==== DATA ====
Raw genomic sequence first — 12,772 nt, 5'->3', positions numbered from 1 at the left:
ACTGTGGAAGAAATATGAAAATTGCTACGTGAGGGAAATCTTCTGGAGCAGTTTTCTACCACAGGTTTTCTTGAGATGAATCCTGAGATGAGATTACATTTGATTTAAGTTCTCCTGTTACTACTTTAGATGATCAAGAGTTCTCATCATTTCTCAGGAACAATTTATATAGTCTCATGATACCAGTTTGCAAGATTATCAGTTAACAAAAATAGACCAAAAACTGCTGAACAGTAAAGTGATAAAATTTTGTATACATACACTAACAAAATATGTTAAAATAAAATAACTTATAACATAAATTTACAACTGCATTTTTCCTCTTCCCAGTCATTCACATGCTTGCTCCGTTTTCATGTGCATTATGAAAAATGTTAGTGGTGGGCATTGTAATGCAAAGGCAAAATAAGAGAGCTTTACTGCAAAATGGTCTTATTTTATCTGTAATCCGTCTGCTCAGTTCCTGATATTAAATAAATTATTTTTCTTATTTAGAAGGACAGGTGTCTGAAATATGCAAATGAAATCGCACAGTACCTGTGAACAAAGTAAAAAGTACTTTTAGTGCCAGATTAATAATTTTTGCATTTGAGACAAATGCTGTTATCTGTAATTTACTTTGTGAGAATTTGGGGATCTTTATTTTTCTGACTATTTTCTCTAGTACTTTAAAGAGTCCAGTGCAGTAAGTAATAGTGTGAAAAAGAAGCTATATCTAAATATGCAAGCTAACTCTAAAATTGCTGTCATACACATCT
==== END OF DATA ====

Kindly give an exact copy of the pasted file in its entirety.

Raw genomic sequence first — 12,772 nt, 5'->3', positions numbered from 1 at the left:
ACTGTGGAAGAAATATGAAAATTGCTACGTGAGGGAAATCTTCTGGAGCAGTTTTCTACCACAGGTTTTCTTGAGATGAATCCTGAGATGAGATTACATTTGATTTAAGTTCTCCTGTTACTACTTTAGATGATCAAGAGTTCTCATCATTTCTCAGGAACAATTTATATAGTCTCATGATACCAGTTTGCAAGATTATCAGTTAACAAAAATAGACCAAAAACTGCTGAACAGTAAAGTGATAAAATTTTGTATACATACACTAACAAAATATGTTAAAATAAAATAACTTATAACATAAATTTACAACTGCATTTTTCCTCTTCCCAGTCATTCACATGCTTGCTCCGTTTTCATGTGCATTATGAAAAATGTTAGTGGTGGGCATTGTAATGCAAAGGCAAAATAAGAGAGCTTTACTGCAAAATGGTCTTATTTTATCTGTAATCCGTCTGCTCAGTTCCTGATATTAAATAAATTATTTTTCTTATTTAGAAGGACAGGTGTCTGAAATATGCAAATGAAATCGCACAGTACCTGTGAACAAAGTAAAAAGTACTTTTAGTGCCAGATTAATAATTTTTGCATTTGAGACAAATGCTGTTATCTGTAATTTACTTTGTGAGAATTTGGGGATCTTTATTTTTCTGACTATTTTCTCTAGTACTTTAAAGAGTCCAGTGCAGTAAGTAATAGTGTGAAAAAGAAGCTATATCTAAATATGCAAGCTAACTCTAAAATTGCTGTCATACACATCT